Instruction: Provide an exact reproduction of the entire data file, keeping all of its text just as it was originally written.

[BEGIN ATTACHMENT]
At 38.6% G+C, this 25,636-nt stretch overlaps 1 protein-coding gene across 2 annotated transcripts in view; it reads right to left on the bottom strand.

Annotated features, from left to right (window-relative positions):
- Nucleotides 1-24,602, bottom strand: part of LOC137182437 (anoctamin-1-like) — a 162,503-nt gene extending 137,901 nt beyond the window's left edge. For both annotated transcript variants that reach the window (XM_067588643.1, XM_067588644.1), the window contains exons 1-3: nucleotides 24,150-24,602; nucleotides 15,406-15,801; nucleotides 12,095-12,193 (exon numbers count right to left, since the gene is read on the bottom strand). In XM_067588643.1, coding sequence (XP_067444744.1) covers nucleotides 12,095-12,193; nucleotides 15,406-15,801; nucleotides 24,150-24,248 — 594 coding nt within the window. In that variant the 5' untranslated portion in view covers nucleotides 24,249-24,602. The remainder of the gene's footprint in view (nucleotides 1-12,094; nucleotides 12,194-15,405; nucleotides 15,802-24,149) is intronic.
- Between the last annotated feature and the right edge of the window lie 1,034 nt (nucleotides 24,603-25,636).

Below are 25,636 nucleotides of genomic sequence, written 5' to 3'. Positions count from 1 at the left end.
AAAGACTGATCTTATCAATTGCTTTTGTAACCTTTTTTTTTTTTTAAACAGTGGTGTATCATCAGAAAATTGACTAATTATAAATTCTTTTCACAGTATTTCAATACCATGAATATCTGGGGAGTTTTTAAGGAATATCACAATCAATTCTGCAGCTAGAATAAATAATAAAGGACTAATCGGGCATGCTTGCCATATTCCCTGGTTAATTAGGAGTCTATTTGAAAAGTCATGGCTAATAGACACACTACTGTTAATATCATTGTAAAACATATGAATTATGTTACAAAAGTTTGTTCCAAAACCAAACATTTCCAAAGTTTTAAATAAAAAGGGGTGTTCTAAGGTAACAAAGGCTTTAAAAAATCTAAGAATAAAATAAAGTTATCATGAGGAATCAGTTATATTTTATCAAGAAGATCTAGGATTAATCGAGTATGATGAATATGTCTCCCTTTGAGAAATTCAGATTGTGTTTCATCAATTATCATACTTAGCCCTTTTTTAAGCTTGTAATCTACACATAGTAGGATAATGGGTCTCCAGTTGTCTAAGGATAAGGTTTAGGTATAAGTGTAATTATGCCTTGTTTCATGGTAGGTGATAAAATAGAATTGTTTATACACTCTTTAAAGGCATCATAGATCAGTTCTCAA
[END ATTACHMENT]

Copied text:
At 38.6% G+C, this 25,636-nt stretch overlaps 1 protein-coding gene across 2 annotated transcripts in view; it reads right to left on the bottom strand.

Annotated features, from left to right (window-relative positions):
- Nucleotides 1-24,602, bottom strand: part of LOC137182437 (anoctamin-1-like) — a 162,503-nt gene extending 137,901 nt beyond the window's left edge. For both annotated transcript variants that reach the window (XM_067588643.1, XM_067588644.1), the window contains exons 1-3: nucleotides 24,150-24,602; nucleotides 15,406-15,801; nucleotides 12,095-12,193 (exon numbers count right to left, since the gene is read on the bottom strand). In XM_067588643.1, coding sequence (XP_067444744.1) covers nucleotides 12,095-12,193; nucleotides 15,406-15,801; nucleotides 24,150-24,248 — 594 coding nt within the window. In that variant the 5' untranslated portion in view covers nucleotides 24,249-24,602. The remainder of the gene's footprint in view (nucleotides 1-12,094; nucleotides 12,194-15,405; nucleotides 15,802-24,149) is intronic.
- Between the last annotated feature and the right edge of the window lie 1,034 nt (nucleotides 24,603-25,636).

Below are 25,636 nucleotides of genomic sequence, written 5' to 3'. Positions count from 1 at the left end.
AAAGACTGATCTTATCAATTGCTTTTGTAACCTTTTTTTTTTTTTAAACAGTGGTGTATCATCAGAAAATTGACTAATTATAAATTCTTTTCACAGTATTTCAATACCATGAATATCTGGGGAGTTTTTAAGGAATATCACAATCAATTCTGCAGCTAGAATAAATAATAAAGGACTAATCGGGCATGCTTGCCATATTCCCTGGTTAATTAGGAGTCTATTTGAAAAGTCATGGCTAATAGACACACTACTGTTAATATCATTGTAAAACATATGAATTATGTTACAAAAGTTTGTTCCAAAACCAAACATTTCCAAAGTTTTAAATAAAAAGGGGTGTTCTAAGGTAACAAAGGCTTTAAAAAATCTAAGAATAAAATAAAGTTATCATGAGGAATCAGTTATATTTTATCAAGAAGATCTAGGATTAATCGAGTATGATGAATATGTCTCCCTTTGAGAAATTCAGATTGTGTTTCATCAATTATCATACTTAGCCCTTTTTTAAGCTTGTAATCTACACATAGTAGGATAATGGGTCTCCAGTTGTCTAAGGATAAGGTTTAGGTATAAGTGTAATTATGCCTTGTTTCATGGTAGGTGATAAAATAGAATTGTTTATACACTCTTTAAAGGCATCATAGATCAGTTCTCAA